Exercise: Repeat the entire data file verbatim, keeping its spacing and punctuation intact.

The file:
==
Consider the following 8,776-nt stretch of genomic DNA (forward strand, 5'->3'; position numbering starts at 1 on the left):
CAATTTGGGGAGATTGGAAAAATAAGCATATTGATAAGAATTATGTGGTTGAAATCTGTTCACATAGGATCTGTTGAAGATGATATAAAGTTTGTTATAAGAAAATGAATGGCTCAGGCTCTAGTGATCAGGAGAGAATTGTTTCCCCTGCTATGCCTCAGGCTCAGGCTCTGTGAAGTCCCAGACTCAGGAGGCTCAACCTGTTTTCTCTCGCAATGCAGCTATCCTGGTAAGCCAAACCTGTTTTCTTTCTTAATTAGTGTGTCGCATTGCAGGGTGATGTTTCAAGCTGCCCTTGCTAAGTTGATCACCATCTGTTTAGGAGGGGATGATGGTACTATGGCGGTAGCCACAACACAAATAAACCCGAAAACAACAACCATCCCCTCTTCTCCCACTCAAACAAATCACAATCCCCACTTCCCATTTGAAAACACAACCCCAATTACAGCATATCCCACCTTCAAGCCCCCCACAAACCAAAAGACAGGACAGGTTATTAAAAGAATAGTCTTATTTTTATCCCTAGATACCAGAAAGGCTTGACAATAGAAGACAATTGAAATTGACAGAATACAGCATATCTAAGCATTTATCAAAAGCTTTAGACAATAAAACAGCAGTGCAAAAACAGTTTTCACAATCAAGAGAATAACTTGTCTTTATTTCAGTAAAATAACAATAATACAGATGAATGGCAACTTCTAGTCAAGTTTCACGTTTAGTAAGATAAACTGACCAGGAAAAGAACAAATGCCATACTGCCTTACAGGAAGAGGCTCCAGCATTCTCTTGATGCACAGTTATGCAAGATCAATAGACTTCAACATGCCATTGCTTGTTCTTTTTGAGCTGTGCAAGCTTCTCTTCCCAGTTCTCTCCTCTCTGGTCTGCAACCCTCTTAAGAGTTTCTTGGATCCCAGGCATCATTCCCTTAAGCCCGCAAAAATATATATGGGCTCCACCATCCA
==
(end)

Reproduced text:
Consider the following 8,776-nt stretch of genomic DNA (forward strand, 5'->3'; position numbering starts at 1 on the left):
CAATTTGGGGAGATTGGAAAAATAAGCATATTGATAAGAATTATGTGGTTGAAATCTGTTCACATAGGATCTGTTGAAGATGATATAAAGTTTGTTATAAGAAAATGAATGGCTCAGGCTCTAGTGATCAGGAGAGAATTGTTTCCCCTGCTATGCCTCAGGCTCAGGCTCTGTGAAGTCCCAGACTCAGGAGGCTCAACCTGTTTTCTCTCGCAATGCAGCTATCCTGGTAAGCCAAACCTGTTTTCTTTCTTAATTAGTGTGTCGCATTGCAGGGTGATGTTTCAAGCTGCCCTTGCTAAGTTGATCACCATCTGTTTAGGAGGGGATGATGGTACTATGGCGGTAGCCACAACACAAATAAACCCGAAAACAACAACCATCCCCTCTTCTCCCACTCAAACAAATCACAATCCCCACTTCCCATTTGAAAACACAACCCCAATTACAGCATATCCCACCTTCAAGCCCCCCACAAACCAAAAGACAGGACAGGTTATTAAAAGAATAGTCTTATTTTTATCCCTAGATACCAGAAAGGCTTGACAATAGAAGACAATTGAAATTGACAGAATACAGCATATCTAAGCATTTATCAAAAGCTTTAGACAATAAAACAGCAGTGCAAAAACAGTTTTCACAATCAAGAGAATAACTTGTCTTTATTTCAGTAAAATAACAATAATACAGATGAATGGCAACTTCTAGTCAAGTTTCACGTTTAGTAAGATAAACTGACCAGGAAAAGAACAAATGCCATACTGCCTTACAGGAAGAGGCTCCAGCATTCTCTTGATGCACAGTTATGCAAGATCAATAGACTTCAACATGCCATTGCTTGTTCTTTTTGAGCTGTGCAAGCTTCTCTTCCCAGTTCTCTCCTCTCTGGTCTGCAACCCTCTTAAGAGTTTCTTGGATCCCAGGCATCATTCCCTTAAGCCCGCAAAAATATATATGGGCTCCACCATCCA